In the last post, I looked at creating a build environment, settling on a strategy where I used Docker Compose to create our build environment. From there, I need some way to actually run our build in an environment.
Typically, my Windows build run in some sort of hosted agent, whether it's AppVeyor or VSTS. The major advantage here is there's some pool of build agents that I don't really need to worry about, and it can run our build.
Things get a little modified in our containerized approach, as we still need something to kick off our build. There are containerized CI solutions out there, such as CircleCI, but as far as I can tell, they're Linux/macOS-only. Not helpful for us, as we want to target Windows build environments.
However, there are public build agents that do support Windows Docker containers, the first one being AppVeyor.
AppVeyor Docker Builds
We've already got our basic CI build (from the last post), so now all that's left is executing it in an AppVeyor build. AppVeyor does support Docker, with base images already installed in the cache. All we need to do is create our build, in my case with an
image: Visual Studio 2017
- ps: .\ci.ps1
Nothing that exciting, as we've already built out our Docker-based build. Once we've got this ready, we can push up our code.
....and finally get a result! Failure :(
git clone -q --branch=master https://github.com/jbogard/contosouniversitydocker.git C:\projects\contosouniversitydocker
git checkout -qf eb996f64cbe61e3349bf901542e8037e17bc1b05
Pulling test-db (microsoft/mssql-server-windows-developer:)...
latest: Pulling from microsoft/mssql-server-windows-developer
Status: Downloaded newer image for microsoft/mssql-server-windows-developer:latest
Step 1/11 : FROM microsoft/powershell:nanoserver-1709 AS installer-env
nanoserver-1709: Pulling from microsoft/powershell
Service 'ci' failed to build: a Windows version 10.0.16299-based image is incompatible with a 10.0.14393 host
So we've got a problem here, our container image isn't exactly compatible with the AppVeyor host. Another problem we have is because we decided to use an off-the-shelf SQL Server image, it took 14 minutes to download that image.
There are some ways we can fix all this, but ultimately, it comes down to:
- Finding smaller images for our database
- Finding a supported image for our "starting point" images
I can't really do anything about a smaller database, other than switching to another database. As we saw in a previous post, this could mean SQL Local DB, but we run into the problem that it's quite hard to install from the command line without using Chocolatey. Which requires PowerShell. Which requires .NET 4.5, which requires an older nanoserver image.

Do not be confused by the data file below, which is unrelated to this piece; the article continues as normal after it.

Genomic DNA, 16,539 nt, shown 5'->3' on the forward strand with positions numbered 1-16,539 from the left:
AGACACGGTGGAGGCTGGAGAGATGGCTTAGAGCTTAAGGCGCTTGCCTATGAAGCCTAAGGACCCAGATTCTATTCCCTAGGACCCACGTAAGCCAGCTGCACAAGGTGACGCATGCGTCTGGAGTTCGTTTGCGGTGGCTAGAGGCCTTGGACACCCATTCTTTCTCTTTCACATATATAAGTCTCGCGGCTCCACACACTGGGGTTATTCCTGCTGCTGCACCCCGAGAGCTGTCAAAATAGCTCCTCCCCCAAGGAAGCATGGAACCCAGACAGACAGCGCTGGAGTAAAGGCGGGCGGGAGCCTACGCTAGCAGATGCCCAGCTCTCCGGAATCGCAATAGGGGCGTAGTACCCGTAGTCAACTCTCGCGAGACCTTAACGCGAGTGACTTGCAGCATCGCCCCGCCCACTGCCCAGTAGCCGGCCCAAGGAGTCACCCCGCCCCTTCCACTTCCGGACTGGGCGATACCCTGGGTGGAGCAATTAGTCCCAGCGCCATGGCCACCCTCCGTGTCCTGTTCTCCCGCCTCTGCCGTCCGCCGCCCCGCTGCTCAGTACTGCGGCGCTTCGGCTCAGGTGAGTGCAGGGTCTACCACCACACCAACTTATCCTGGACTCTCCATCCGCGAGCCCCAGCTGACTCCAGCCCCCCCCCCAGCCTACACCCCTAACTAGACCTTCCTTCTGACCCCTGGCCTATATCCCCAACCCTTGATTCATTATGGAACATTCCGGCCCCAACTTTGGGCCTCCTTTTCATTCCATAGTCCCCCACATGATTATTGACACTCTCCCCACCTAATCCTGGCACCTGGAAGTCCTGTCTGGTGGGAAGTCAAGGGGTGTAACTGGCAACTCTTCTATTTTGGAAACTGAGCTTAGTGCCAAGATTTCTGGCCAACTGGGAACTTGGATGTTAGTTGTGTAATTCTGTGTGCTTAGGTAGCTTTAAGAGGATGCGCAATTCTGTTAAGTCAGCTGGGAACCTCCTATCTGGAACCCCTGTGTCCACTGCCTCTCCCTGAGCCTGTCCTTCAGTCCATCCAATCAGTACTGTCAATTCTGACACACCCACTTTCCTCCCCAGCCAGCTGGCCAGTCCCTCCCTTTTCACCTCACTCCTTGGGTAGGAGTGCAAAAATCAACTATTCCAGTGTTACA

As for the starting point image, one thing we can do to make our lives a little easier is to build our "build image" and push this to a container registry. That way our build doesn't have to build our CI image from scratch, instead it's all built, and ready to go.
Addressing our options
I don't want to walk through each (painful) step for me, but I tried a number of different options for running our build:
- AppVeyor, with Docker Compose
- VSTS, with Docker Compose
- VSTS, with Docker steps
- VSTS, with Docker steps and our images in Azure Container Registry (ACR)
- VSTS, with a custom agent hosted in Azure Kubernetes Service (AKS) and images in ACR
In the last example, I ditched the hosted agents and went purely with my own hosted agent. This meant that my CI build image was no longer a blank image, but the VSTS image so that it could connect with VSTS and build. My Kubernetes configuration then looked like:
- name: vsts-agent
- name: VSTS_ACCOUNT
- name: VSTS_TOKEN
- name: VSTS_POOL
- mountPath: /var/run/docker.sock
- name: vsts-agent-login
- name: docker-volume
Yikes. At this point, I basically gave up. My build times did finally go down (from 30 minutes to ~5) on Kubernetes, but now I was managing my own k8s cluster just to run a build. It wasn't elastic either, I couldn't spin up new agents on demand without introducing Azure Functions, web hooks, and a bunch of other things that would take me forever to get set up.
After all of this effort, I found that for the container experience on Windows, it works really well for local dependencies and building production-runnable instances.
But as a build/CI environment, it's still a poor experience. Either I completely change my targets (going from Windows containers to Linux), or have always-on container hosts that can cache my images effectively.
Where I still find hope for container images on Windows are for a better packaging and execution mechanism for my applications. Today, I largely use Octopus Deploy or VSTS and their artifact mechanisms to package my application for production:
Instead of using NuGet, a fancy zip file with my code and a manifest, what about a fully ready-to-run application? This is where I'd like to see my systems move towards - a better packaging mechanism that includes everything needed to run my application. Whether this is Docker or a better linker, I'm not sure yet, but something that packages my application and its runtime to ensure portability would reduce the amount of setup and headaches when I get to production.